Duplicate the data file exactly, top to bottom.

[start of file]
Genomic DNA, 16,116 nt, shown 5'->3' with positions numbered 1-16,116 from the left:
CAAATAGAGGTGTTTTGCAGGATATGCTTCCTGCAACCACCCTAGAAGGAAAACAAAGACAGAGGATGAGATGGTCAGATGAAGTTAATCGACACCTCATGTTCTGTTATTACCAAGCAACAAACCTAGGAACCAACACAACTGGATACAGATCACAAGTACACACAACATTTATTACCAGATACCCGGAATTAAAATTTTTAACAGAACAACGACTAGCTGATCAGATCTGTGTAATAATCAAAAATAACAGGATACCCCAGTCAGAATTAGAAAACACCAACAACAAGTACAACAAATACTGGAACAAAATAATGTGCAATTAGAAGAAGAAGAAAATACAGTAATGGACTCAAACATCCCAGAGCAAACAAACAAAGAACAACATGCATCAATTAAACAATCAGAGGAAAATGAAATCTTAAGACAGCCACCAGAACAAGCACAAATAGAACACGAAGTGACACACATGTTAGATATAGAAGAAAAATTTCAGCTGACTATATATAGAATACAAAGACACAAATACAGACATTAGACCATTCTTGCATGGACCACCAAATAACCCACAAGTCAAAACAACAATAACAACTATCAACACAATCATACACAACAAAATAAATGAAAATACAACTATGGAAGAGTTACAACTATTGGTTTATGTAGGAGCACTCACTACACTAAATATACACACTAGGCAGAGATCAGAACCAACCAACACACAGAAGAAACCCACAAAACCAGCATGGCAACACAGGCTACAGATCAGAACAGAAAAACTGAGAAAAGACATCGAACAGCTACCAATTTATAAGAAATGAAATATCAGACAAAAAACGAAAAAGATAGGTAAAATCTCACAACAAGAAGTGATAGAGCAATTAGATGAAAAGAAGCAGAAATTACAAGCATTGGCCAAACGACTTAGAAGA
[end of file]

Genomic DNA, 16,116 nt, shown 5'->3' with positions numbered 1-16,116 from the left:
CAAATAGAGGTGTTTTGCAGGATATGCTTCCTGCAACCACCCTAGAAGGAAAACAAAGACAGAGGATGAGATGGTCAGATGAAGTTAATCGACACCTCATGTTCTGTTATTACCAAGCAACAAACCTAGGAACCAACACAACTGGATACAGATCACAAGTACACACAACATTTATTACCAGATACCCGGAATTAAAATTTTTAACAGAACAACGACTAGCTGATCAGATCTGTGTAATAATCAAAAATAACAGGATACCCCAGTCAGAATTAGAAAACACCAACAACAAGTACAACAAATACTGGAACAAAATAATGTGCAATTAGAAGAAGAAGAAAATACAGTAATGGACTCAAACATCCCAGAGCAAACAAACAAAGAACAACATGCATCAATTAAACAATCAGAGGAAAATGAAATCTTAAGACAGCCACCAGAACAAGCACAAATAGAACACGAAGTGACACACATGTTAGATATAGAAGAAAAATTTCAGCTGACTATATATAGAATACAAAGACACAAATACAGACATTAGACCATTCTTGCATGGACCACCAAATAACCCACAAGTCAAAACAACAATAACAACTATCAACACAATCATACACAACAAAATAAATGAAAATACAACTATGGAAGAGTTACAACTATTGGTTTATGTAGGAGCACTCACTACACTAAATATACACACTAGGCAGAGATCAGAACCAACCAACACACAGAAGAAACCCACAAAACCAGCATGGCAACACAGGCTACAGATCAGAACAGAAAAACTGAGAAAAGACATCGAACAGCTACCAATTTATAAGAAATGAAATATCAGACAAAAAACGAAAAAGATAGGTAAAATCTCACAACAAGAAGTGATAGAGCAATTAGATGAAAAGAAGCAGAAATTACAAGCATTGGCCAAACGACTTAGAAGA